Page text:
Conversely, Arabe Unido had scored in every one of its group stage matches. But La Furia Colonense foundered on La Liga‘s staunch back line. 

Both sides had chances in the second leg. The difference between them was Alajuelense got two of their opportunities on target, and past stand-in ‘keeper Alexander Andreve.

Arabe Unido’s first-choice #1, Miguel Lloyd, was suspended for the second leg. If you want to make excuses for the Panamanian team, they lie between the sticks: Andreve’s weak punch in the 6th minute saw the ball quickly returned to the box and slotted into the net; he was also unable to do more with Jonathan McDonald’s powerful, close-range header in the 58th minute than parry it into his goal.

Los Manudos march on to their first regional semi-final since 2006 – incidentally, the last year their next opponents, Toluca, made the final. Both Alajuelense and Toluca were vanquished by Club America in 2006. The Costa Rican club will draw some comfort from already having settled that score in the group stage.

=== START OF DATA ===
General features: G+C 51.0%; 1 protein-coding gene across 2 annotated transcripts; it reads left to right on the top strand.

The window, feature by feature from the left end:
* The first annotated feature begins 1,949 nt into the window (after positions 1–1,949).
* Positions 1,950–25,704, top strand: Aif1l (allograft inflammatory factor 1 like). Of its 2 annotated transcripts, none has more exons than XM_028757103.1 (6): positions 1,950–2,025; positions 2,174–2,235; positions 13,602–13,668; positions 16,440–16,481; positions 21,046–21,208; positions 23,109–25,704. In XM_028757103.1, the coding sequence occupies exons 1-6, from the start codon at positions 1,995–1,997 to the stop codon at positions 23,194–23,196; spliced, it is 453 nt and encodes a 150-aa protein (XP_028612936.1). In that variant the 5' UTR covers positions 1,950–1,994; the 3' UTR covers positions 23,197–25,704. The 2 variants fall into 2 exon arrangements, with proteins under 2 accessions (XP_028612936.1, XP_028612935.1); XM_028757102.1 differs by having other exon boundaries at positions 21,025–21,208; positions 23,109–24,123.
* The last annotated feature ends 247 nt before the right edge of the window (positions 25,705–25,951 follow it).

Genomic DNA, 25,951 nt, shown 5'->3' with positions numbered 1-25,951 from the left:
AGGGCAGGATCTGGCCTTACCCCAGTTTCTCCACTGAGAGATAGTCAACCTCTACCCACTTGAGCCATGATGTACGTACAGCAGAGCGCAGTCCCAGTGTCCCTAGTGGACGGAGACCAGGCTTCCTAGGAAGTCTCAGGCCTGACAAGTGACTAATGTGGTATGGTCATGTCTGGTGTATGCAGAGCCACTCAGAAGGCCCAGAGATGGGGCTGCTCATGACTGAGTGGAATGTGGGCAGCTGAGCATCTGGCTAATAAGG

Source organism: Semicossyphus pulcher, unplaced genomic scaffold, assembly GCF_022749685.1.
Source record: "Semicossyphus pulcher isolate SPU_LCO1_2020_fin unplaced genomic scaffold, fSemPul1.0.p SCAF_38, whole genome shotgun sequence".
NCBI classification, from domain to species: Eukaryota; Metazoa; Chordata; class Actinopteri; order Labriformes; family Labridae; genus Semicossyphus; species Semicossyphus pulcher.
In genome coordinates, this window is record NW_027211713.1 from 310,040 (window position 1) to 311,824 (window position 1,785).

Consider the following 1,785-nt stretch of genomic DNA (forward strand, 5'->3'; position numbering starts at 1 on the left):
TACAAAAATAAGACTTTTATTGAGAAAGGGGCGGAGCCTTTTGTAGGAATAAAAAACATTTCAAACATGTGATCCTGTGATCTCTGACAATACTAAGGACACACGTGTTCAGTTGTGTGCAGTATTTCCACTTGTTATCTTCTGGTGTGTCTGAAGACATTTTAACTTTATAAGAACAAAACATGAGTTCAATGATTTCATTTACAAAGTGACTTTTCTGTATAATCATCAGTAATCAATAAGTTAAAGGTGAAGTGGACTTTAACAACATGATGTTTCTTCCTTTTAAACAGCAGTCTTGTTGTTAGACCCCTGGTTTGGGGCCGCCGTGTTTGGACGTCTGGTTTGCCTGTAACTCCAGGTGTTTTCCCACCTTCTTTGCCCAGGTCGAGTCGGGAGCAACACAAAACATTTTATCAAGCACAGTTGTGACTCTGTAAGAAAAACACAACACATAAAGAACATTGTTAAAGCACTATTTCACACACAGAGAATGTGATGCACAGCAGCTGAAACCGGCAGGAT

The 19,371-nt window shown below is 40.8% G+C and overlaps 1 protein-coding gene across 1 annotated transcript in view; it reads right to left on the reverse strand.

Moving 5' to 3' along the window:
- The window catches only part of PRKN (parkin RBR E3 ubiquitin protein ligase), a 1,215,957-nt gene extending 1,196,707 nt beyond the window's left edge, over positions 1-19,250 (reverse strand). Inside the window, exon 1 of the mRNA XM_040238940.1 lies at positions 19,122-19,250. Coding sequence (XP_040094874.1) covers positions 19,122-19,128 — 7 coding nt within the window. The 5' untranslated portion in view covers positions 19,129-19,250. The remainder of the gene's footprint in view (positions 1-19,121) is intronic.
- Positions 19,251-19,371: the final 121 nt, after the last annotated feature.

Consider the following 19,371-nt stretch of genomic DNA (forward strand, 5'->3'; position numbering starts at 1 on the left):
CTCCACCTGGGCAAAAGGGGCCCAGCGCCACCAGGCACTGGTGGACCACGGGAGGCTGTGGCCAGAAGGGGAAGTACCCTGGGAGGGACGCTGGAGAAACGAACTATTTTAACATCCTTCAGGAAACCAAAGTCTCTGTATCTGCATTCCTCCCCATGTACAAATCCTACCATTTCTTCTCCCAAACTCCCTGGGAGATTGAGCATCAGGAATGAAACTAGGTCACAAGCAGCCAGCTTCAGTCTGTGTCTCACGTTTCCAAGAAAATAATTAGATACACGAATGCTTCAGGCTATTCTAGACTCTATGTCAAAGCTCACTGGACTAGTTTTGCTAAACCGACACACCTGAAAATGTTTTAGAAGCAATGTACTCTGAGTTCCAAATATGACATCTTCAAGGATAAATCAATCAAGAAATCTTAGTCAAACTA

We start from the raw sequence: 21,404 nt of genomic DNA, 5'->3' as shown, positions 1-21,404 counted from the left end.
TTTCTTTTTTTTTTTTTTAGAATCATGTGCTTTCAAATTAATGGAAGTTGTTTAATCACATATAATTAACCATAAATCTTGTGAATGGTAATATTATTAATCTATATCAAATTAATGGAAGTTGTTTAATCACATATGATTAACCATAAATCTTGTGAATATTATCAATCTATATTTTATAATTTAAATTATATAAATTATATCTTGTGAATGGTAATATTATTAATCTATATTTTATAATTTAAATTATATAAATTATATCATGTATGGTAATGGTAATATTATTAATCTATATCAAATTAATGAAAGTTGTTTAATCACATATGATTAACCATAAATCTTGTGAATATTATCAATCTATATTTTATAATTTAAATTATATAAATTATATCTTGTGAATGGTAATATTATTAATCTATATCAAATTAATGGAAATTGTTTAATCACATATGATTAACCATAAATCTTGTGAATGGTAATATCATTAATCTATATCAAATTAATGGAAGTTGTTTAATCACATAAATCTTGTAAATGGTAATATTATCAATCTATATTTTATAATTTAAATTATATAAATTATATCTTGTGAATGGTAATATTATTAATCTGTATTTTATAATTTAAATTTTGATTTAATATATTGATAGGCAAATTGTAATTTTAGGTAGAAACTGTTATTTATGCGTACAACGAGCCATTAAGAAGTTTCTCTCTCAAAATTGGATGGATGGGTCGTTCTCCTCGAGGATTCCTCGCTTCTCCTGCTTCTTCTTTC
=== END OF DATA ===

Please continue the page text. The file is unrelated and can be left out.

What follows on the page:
Alajuelense leap forward to the semifinals (Photo:

Los Leones of Alajuelense leap to the semifinals (Photo:


Toluca advances after penalty shootout (5-4)

1st Leg: SJ Earthquakes 1-1 Toluca; 2nd Leg: Toluca 1-1 SJ Earthquakes (pens: TOL 5-4 SJ)





Toluca told anyone who would listen the Quakes weren’t worth scouting for the first leg, and very nearly got a (presumably surprising) mugging in San Jose for their (studied lack of) trouble.

The second leg kicked off with the Quakes having filed a complaint to CONCACAF alleging scandalous acts of videography on the part of Toluca, suggesting the Mexican club was perhaps overcompensating for its prior negligence.

It made little difference. The second-leg played out much like the first: an enthralling contest between very evenly matched teams. It has become fashionable to say, with regard to MLS clubs in CCL, “the time for moral victories is past”. This was no moral victory: it was a good and entertaining game of soccer, following a good and entertaining first leg.